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A group of unique directors and the essential works that you've got to see.

||| John Huston |||
John Huston

Over the span of his impressive career director John Huston created one of the most distinctive signatures in the history of the movies without limiting the incredible range of his subject or choice of genre.

At first it's hard to believe that macho director John Huston could be responsible or such a sweet and touching story of a Novitiate nun (Deborah Kerr) and a Marine (Robert Mitchum) dependant on one another as they hide from the Japanese on a Pacific island, but for those familiar with "The African Queen" it isn't hard to see his influence on the strong yet subtle impressive performance he draws from Mitchum and the ever present excitement he creates in this WWII drama. In Widescreen!

Only a director as abundantly macho as John Huston could so adeptly handle such testosterone laden stars Sean Connery and Michael Caine in this rousing Rudyard Kipling adventure set in 1800s India. Huston masterfully balances the fun of male camaraderie with constant imminent danger as the two soldiers attempt to dupe a remote village of their gold by passing off Connery as a god, and in the process produces a Kipling adventure to rival "Gunga Din". Widescreen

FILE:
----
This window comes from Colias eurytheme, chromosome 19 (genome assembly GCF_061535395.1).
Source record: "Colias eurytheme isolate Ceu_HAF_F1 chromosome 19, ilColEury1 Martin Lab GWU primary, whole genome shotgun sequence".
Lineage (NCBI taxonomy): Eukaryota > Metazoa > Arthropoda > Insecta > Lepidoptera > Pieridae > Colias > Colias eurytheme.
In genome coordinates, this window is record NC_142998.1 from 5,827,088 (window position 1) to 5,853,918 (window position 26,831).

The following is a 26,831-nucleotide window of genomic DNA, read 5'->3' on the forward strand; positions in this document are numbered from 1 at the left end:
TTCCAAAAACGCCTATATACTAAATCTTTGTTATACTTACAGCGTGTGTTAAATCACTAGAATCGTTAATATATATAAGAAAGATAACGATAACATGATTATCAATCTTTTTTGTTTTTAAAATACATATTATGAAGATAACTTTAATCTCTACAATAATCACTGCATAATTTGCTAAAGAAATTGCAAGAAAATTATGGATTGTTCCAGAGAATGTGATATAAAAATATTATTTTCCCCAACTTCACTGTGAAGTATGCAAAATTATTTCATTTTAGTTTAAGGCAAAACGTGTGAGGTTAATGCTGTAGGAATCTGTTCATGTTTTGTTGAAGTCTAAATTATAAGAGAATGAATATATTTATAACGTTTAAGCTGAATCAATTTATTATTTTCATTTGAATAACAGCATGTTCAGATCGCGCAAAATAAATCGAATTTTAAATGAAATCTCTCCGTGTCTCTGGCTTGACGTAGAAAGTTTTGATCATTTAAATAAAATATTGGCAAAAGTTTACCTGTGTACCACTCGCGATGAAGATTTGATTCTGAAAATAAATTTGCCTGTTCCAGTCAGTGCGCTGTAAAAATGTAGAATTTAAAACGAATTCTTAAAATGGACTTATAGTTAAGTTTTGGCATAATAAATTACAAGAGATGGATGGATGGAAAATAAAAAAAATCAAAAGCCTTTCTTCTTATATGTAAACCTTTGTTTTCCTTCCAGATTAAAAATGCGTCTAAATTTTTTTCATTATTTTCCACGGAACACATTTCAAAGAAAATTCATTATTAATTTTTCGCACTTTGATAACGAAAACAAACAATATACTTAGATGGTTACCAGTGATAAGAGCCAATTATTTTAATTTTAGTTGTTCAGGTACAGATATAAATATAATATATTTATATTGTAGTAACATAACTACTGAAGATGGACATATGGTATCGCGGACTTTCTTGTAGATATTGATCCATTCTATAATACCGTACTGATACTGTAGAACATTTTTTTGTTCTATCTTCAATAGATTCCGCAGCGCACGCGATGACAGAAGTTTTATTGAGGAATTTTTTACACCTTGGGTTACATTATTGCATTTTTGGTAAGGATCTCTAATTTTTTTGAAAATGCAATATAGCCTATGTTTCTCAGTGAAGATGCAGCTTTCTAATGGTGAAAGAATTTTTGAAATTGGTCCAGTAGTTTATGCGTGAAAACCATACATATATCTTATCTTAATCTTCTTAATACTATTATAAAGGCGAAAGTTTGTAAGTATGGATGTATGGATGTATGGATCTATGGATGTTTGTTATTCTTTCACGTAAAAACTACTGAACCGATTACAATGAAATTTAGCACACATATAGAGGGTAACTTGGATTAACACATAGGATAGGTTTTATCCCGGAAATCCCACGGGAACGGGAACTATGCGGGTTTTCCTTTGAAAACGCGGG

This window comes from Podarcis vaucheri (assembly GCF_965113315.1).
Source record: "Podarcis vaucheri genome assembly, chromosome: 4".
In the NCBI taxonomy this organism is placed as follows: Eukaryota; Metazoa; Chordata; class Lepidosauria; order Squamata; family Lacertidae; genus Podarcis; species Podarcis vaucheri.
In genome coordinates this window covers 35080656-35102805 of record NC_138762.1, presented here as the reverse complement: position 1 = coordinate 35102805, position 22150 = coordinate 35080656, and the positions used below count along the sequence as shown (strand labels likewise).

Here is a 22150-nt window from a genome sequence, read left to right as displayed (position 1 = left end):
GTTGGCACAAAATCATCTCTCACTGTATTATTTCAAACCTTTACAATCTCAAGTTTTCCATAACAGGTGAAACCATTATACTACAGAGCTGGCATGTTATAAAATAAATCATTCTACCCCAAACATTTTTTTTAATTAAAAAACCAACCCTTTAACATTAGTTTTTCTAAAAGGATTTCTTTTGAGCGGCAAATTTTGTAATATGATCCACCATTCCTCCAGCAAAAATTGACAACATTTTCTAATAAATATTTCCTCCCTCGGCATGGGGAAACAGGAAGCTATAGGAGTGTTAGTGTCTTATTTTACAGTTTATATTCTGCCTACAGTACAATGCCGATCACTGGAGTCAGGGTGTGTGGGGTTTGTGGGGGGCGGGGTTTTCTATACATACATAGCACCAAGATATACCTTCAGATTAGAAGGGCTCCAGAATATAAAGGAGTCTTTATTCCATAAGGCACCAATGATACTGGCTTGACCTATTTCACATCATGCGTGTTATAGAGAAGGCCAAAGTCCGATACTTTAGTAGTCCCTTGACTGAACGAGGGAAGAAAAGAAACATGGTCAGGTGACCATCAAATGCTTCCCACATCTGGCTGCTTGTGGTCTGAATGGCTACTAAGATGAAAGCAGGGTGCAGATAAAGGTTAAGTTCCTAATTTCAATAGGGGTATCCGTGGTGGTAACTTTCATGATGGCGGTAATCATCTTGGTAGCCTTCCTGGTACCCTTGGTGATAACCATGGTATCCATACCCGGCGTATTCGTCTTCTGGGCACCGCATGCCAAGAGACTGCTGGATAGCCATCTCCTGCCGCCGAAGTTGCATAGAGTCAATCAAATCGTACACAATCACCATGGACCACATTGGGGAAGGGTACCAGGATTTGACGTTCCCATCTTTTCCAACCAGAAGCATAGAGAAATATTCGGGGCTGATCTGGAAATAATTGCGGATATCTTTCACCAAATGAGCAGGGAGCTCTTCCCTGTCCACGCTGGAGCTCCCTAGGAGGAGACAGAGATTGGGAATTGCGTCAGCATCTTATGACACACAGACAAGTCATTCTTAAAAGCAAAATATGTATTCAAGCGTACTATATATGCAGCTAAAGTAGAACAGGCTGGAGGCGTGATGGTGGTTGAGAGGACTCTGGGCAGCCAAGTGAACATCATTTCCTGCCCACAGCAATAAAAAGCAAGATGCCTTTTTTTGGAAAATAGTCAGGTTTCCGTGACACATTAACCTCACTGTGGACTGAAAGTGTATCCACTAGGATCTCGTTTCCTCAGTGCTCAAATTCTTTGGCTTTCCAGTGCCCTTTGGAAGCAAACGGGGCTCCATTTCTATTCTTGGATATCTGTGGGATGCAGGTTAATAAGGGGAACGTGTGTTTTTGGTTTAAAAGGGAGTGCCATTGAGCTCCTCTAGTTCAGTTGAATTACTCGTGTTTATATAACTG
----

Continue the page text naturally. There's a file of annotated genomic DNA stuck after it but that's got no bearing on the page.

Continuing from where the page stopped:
Huston co-wrote this gritty and trend-setting drama about a gang of small-time crooks who plan and execute the "perfect crime". This is the grand daddy of caper films executed with a firm expert hand that unflinchingly guides the raw performances (including Marilyn Monroe in her first role) of these dark and ill-fated characters.

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Alamo, The

By BrianOrndorf

April 7th, 2004

What the new take on "The Alamo" has in its favor is historical reverence and some terrific performances from the cast. This mixture of "Saving Private Ryan" grittiness and (bloodless) violence with "Pearl Harbor" cartoonish villains and historical sweep is easier to digest than John Wayne's nutty 1960 epic take on this event.


The drama can get a little pokey at times, and you won't believe how they depict Santa Anna, but the "The Alamo" is a solid historical epic. What once was intended as a mission, the Alamo became one of the most horrific battle zones in Texas history. In 1836, Mexican Army leader Santa Anna (Emilio Echevarria) lead his troops to the Alamo looking to gain ground in his quest for Texas. But once there, the 200 men who populated the fort, including Davy Crockett (Billy Bob Thornton), James Bowie (Jason Patric), and William Barrett Travis (Patrick Wilson), defended themselves from attack for 13 excruciating days, in which their rations, ammo, and hope were slowly exhausted before their brutal defeat.

Part history lesson, part legend debunker, and part Oscar-baiter, “The Alamo” has finally come back up again in the cinematic hopper of historical events to dramatize.